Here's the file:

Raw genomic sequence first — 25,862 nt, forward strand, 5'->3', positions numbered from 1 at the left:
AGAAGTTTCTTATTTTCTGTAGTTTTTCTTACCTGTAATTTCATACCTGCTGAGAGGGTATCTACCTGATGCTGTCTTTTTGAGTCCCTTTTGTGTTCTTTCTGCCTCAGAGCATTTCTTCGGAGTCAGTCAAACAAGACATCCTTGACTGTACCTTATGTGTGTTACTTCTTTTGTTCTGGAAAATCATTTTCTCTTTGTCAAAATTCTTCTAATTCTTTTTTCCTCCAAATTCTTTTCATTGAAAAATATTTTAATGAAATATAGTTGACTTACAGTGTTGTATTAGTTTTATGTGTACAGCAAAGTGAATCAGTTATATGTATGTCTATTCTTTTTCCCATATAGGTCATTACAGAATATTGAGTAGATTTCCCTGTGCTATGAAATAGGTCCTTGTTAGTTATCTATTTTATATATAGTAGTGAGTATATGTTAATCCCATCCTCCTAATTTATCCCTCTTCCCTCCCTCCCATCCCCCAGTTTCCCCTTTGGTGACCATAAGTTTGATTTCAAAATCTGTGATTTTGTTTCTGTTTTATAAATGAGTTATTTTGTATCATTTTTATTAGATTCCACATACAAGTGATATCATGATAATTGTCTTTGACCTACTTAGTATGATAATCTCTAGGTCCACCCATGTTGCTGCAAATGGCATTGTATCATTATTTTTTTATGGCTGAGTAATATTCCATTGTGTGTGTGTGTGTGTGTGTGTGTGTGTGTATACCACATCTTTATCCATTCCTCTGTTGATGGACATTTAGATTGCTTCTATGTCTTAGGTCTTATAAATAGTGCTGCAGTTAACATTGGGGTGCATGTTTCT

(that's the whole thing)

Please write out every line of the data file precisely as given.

Raw genomic sequence first — 25,862 nt, forward strand, 5'->3', positions numbered from 1 at the left:
AGAAGTTTCTTATTTTCTGTAGTTTTTCTTACCTGTAATTTCATACCTGCTGAGAGGGTATCTACCTGATGCTGTCTTTTTGAGTCCCTTTTGTGTTCTTTCTGCCTCAGAGCATTTCTTCGGAGTCAGTCAAACAAGACATCCTTGACTGTACCTTATGTGTGTTACTTCTTTTGTTCTGGAAAATCATTTTCTCTTTGTCAAAATTCTTCTAATTCTTTTTTCCTCCAAATTCTTTTCATTGAAAAATATTTTAATGAAATATAGTTGACTTACAGTGTTGTATTAGTTTTATGTGTACAGCAAAGTGAATCAGTTATATGTATGTCTATTCTTTTTCCCATATAGGTCATTACAGAATATTGAGTAGATTTCCCTGTGCTATGAAATAGGTCCTTGTTAGTTATCTATTTTATATATAGTAGTGAGTATATGTTAATCCCATCCTCCTAATTTATCCCTCTTCCCTCCCTCCCATCCCCCAGTTTCCCCTTTGGTGACCATAAGTTTGATTTCAAAATCTGTGATTTTGTTTCTGTTTTATAAATGAGTTATTTTGTATCATTTTTATTAGATTCCACATACAAGTGATATCATGATAATTGTCTTTGACCTACTTAGTATGATAATCTCTAGGTCCACCCATGTTGCTGCAAATGGCATTGTATCATTATTTTTTTATGGCTGAGTAATATTCCATTGTGTGTGTGTGTGTGTGTGTGTGTGTGTGTATACCACATCTTTATCCATTCCTCTGTTGATGGACATTTAGATTGCTTCTATGTCTTAGGTCTTATAAATAGTGCTGCAGTTAACATTGGGGTGCATGTTTCT